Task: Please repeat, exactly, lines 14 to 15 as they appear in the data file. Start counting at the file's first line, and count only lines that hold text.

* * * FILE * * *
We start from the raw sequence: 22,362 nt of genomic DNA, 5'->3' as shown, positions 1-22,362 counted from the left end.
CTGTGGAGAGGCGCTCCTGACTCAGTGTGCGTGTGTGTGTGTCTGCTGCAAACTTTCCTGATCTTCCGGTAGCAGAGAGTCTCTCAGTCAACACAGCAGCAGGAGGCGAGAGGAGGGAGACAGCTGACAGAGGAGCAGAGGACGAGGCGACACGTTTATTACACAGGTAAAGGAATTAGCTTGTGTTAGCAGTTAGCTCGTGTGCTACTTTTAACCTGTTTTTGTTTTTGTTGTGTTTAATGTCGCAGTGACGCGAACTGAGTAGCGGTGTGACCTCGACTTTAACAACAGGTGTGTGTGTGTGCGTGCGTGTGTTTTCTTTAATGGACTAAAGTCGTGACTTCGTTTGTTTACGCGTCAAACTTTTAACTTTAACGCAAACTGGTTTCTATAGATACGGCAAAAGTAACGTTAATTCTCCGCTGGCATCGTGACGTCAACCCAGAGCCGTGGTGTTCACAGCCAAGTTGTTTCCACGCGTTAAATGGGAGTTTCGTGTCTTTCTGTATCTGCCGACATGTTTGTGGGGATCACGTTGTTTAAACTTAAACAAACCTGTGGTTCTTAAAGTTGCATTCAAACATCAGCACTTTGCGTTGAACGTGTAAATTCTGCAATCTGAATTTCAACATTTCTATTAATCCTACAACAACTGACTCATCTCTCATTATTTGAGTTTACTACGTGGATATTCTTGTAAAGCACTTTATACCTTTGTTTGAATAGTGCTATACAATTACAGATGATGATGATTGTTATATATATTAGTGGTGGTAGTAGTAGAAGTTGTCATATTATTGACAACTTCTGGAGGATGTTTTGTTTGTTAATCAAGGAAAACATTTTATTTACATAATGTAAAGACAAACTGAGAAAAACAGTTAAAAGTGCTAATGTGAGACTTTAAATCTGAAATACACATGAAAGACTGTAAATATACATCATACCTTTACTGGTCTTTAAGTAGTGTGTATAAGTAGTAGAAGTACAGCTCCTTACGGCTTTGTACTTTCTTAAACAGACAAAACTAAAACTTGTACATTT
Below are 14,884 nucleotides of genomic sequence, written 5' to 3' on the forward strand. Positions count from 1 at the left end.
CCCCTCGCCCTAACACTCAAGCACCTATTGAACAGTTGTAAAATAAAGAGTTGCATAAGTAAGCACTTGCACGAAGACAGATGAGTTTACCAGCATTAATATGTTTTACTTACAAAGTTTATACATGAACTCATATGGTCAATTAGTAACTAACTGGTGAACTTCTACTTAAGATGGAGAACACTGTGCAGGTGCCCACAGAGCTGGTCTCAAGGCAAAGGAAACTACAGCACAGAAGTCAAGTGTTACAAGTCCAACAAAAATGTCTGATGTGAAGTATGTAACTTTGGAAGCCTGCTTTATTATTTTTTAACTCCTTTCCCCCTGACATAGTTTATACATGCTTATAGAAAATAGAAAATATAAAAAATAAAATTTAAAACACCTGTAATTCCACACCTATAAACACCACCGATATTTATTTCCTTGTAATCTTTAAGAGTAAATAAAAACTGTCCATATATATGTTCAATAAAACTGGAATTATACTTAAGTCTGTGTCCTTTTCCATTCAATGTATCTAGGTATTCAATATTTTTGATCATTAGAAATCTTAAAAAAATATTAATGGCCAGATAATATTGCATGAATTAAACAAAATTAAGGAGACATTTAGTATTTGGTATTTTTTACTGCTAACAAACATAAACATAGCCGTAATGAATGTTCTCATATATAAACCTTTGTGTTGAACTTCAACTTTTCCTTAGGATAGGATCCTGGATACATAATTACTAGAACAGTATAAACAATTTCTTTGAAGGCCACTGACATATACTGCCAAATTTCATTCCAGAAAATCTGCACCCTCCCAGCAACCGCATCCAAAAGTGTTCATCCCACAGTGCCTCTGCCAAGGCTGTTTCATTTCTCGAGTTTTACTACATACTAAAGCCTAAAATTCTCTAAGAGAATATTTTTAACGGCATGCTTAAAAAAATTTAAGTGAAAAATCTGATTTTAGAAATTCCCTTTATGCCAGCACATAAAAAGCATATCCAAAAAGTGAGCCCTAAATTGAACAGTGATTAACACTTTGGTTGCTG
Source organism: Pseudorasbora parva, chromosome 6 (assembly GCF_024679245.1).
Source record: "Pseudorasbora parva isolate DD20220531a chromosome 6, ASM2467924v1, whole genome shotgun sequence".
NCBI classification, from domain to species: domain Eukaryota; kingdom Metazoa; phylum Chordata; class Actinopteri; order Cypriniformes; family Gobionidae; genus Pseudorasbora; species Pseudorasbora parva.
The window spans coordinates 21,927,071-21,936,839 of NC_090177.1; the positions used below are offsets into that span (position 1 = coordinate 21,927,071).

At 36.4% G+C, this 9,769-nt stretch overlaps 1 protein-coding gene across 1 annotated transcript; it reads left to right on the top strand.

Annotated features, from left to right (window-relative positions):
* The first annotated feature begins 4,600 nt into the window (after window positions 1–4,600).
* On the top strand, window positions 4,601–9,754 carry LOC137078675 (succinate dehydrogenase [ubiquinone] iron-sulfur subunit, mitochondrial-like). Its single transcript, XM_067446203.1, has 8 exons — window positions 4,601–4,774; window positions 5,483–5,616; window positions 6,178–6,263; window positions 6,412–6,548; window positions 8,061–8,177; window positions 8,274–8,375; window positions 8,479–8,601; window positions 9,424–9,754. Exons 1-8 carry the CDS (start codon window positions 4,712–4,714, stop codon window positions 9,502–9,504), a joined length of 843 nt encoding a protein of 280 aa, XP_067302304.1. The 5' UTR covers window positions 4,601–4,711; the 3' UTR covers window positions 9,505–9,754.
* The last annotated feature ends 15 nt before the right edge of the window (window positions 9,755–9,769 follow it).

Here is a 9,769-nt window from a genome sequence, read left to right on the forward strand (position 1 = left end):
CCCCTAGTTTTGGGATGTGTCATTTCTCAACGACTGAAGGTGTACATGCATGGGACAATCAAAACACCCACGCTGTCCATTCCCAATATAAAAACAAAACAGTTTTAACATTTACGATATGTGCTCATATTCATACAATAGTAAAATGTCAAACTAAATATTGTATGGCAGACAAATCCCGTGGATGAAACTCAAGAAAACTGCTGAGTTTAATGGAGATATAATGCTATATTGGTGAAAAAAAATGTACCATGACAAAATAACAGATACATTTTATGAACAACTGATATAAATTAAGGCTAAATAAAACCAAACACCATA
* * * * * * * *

Here is a 9,769-nt window from a genome sequence, read left to right on the forward strand (position 1 = left end):
CCCCTAGTTTTGGGATGTGTCATTTCTCAACGACTGAAGGTGTACATGCATGGGACAATCAAAACACCCACGCTGTCCATTCCCAATATAAAAACAAAACAGTTTTAACATTTACGATATGTGCTCATATTCATACAATAGTAAAATGTCAAACTAAATATTGTATGGCAGACAAATCCCGTGGATGAAACTCAAGAAAACTGCTGAGTTTAATGGAGATATAATGCTATATTGGTGAAAAAAAATGTACCATGACAAAATAACAGATACATTTTATGAACAACTGATATAAATTAAGGCTAAATAAAACCAAACACCATA